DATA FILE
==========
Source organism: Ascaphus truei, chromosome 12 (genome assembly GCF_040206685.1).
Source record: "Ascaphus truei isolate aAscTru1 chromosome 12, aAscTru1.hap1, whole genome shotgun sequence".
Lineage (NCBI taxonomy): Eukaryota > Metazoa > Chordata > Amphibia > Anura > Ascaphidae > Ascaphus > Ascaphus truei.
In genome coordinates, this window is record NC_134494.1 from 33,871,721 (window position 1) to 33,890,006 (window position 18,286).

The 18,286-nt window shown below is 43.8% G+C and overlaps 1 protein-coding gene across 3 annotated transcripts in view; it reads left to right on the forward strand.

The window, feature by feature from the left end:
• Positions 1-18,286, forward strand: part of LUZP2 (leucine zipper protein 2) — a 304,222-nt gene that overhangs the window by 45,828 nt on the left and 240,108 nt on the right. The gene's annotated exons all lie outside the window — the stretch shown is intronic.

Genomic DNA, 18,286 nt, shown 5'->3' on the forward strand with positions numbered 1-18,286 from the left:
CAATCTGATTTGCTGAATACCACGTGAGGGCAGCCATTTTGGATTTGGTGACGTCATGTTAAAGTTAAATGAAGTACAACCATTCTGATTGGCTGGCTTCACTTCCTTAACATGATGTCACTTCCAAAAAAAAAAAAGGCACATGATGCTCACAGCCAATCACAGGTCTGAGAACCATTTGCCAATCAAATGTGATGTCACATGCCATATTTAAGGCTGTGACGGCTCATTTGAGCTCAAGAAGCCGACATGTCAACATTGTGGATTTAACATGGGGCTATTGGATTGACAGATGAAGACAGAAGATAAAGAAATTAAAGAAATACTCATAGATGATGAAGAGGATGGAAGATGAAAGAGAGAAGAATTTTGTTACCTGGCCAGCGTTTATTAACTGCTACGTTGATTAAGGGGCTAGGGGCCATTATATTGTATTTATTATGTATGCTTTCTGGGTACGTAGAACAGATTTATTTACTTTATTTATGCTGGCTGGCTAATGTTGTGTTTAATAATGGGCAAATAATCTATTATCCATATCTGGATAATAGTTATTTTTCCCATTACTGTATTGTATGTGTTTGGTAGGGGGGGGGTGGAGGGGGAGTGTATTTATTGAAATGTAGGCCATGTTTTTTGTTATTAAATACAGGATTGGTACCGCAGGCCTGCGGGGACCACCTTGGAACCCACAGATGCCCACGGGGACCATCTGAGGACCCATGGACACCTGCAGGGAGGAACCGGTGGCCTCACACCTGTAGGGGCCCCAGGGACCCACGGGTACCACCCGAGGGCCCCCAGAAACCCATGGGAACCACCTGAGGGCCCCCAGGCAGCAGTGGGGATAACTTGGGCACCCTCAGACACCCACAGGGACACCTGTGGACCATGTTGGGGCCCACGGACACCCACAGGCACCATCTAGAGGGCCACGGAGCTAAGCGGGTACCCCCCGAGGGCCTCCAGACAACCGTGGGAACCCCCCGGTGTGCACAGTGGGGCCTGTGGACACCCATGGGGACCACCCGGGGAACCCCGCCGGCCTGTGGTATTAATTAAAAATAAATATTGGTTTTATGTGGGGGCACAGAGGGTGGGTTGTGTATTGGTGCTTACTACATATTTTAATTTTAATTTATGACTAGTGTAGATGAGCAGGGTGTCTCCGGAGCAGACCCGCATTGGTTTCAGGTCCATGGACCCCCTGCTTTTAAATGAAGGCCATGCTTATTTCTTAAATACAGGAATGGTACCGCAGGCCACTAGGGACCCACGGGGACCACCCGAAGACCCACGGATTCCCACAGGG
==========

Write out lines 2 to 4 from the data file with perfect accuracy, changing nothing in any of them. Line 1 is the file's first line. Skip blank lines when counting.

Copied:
Source record: "Ascaphus truei isolate aAscTru1 chromosome 12, aAscTru1.hap1, whole genome shotgun sequence".
Lineage (NCBI taxonomy): Eukaryota > Metazoa > Chordata > Amphibia > Anura > Ascaphidae > Ascaphus > Ascaphus truei.
In genome coordinates, this window is record NC_134494.1 from 33,871,721 (window position 1) to 33,890,006 (window position 18,286).